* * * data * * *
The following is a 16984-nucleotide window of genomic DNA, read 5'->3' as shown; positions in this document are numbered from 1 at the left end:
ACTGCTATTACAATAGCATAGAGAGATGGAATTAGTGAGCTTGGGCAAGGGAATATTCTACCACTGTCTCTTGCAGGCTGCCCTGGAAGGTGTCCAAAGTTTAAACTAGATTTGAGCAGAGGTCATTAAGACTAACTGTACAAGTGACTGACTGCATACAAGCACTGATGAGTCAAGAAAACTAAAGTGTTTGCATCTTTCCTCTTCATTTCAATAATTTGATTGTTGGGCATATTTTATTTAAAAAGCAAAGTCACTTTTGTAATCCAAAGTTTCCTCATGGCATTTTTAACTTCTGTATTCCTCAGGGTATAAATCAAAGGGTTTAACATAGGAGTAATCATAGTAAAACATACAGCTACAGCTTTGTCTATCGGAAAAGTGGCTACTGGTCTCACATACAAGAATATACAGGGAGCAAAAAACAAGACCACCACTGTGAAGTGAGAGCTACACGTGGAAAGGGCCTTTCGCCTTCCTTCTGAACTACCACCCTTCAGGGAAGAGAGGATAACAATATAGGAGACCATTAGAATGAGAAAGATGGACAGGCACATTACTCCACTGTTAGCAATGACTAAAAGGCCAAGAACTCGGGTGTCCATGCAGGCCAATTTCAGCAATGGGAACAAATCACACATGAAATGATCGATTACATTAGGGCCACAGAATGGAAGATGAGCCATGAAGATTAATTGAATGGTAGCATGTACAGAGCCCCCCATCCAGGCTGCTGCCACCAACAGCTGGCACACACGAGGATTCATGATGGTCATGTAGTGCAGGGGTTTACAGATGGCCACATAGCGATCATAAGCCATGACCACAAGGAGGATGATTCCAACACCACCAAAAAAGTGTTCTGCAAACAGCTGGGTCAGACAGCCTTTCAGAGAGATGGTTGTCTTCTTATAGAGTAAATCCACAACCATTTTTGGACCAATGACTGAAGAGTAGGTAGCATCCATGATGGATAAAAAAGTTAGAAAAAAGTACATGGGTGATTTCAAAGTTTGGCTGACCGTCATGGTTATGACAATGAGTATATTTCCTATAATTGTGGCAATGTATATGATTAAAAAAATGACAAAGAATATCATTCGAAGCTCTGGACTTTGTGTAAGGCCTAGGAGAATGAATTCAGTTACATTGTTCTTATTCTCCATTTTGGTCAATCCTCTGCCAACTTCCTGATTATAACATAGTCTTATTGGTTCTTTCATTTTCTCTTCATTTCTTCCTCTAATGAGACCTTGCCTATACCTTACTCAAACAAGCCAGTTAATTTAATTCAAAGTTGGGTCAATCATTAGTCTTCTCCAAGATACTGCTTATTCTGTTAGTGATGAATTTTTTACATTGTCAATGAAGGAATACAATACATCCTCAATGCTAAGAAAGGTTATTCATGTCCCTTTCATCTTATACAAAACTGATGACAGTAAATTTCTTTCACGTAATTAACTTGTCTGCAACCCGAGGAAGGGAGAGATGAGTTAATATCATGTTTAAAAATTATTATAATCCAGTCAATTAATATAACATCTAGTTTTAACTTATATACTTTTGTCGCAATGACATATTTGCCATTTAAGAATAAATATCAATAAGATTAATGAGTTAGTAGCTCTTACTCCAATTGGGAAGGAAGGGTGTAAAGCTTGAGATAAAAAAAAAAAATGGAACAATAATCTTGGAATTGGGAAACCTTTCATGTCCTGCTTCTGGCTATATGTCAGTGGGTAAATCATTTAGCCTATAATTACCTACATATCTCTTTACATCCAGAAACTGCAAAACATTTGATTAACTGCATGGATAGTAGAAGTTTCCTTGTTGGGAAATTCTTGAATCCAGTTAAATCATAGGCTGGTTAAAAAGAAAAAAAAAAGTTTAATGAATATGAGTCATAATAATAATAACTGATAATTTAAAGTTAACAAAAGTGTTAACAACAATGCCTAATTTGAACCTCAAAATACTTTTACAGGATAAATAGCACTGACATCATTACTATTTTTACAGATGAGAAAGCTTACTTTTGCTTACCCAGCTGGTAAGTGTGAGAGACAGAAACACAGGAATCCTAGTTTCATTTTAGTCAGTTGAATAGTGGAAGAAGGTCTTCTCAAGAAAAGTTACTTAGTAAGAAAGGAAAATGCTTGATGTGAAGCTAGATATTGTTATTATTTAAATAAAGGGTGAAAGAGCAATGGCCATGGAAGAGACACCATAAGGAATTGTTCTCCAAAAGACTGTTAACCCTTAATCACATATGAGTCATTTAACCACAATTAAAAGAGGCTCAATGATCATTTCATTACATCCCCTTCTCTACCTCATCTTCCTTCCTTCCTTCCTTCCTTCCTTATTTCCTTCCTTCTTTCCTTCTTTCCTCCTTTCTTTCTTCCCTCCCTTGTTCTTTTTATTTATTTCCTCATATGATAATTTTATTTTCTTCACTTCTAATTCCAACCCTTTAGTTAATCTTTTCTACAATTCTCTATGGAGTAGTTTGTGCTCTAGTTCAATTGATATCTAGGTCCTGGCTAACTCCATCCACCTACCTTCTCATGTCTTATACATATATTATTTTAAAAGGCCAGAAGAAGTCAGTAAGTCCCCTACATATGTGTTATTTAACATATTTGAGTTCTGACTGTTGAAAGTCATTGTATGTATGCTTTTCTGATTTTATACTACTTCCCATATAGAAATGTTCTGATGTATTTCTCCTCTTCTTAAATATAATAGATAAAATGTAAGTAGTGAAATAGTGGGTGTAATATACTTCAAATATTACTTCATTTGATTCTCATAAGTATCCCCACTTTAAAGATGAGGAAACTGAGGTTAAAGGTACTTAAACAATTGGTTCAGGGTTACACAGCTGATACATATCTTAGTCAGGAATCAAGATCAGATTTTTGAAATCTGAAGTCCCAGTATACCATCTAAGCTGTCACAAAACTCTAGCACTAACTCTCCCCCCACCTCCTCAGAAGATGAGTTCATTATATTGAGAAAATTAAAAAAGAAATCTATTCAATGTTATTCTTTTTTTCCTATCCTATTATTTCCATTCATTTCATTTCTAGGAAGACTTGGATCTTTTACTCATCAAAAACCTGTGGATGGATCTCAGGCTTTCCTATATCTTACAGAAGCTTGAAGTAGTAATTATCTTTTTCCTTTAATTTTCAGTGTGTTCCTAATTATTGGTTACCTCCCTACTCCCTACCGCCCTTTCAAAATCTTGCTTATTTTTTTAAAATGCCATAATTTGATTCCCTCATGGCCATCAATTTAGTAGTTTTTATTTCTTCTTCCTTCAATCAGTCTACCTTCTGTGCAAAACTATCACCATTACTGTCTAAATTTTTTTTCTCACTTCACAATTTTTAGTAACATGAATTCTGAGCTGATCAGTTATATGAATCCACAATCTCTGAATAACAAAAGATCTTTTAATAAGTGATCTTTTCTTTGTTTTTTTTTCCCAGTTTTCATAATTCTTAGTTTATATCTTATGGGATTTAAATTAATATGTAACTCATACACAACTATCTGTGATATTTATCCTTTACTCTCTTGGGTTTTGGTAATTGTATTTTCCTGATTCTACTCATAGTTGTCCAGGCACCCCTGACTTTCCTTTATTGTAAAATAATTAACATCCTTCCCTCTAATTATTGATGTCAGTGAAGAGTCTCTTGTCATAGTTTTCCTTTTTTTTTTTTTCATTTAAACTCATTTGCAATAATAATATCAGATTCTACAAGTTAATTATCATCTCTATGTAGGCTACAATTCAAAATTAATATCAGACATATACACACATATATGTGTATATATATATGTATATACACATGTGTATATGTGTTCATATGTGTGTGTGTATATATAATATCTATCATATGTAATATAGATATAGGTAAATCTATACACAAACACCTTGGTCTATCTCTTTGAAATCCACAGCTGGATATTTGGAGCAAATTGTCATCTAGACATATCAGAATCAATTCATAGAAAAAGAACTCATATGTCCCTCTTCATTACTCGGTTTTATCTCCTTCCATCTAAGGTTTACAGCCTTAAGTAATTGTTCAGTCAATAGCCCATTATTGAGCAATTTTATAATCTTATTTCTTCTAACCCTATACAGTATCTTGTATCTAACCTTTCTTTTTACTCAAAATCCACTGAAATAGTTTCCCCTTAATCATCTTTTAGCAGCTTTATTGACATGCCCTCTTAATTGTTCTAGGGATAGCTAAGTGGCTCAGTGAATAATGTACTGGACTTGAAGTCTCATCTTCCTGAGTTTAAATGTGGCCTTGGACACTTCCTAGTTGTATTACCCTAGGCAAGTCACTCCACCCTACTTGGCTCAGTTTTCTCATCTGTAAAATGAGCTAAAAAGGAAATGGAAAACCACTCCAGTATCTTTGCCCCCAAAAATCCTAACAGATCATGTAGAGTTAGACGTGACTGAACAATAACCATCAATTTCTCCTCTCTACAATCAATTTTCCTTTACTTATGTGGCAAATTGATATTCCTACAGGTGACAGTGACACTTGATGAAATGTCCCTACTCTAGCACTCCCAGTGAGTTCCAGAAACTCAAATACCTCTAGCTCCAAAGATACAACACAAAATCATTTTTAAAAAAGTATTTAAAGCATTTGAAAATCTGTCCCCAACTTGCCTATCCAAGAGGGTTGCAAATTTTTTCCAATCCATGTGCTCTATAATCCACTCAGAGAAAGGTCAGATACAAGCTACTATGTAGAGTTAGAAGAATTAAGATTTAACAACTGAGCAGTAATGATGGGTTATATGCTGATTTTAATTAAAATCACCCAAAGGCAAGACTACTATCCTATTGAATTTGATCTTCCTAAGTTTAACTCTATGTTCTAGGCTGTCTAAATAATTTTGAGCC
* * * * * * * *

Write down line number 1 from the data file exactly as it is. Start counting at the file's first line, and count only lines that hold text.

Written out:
The following is a 16984-nucleotide window of genomic DNA, read 5'->3' as shown; positions in this document are numbered from 1 at the left end: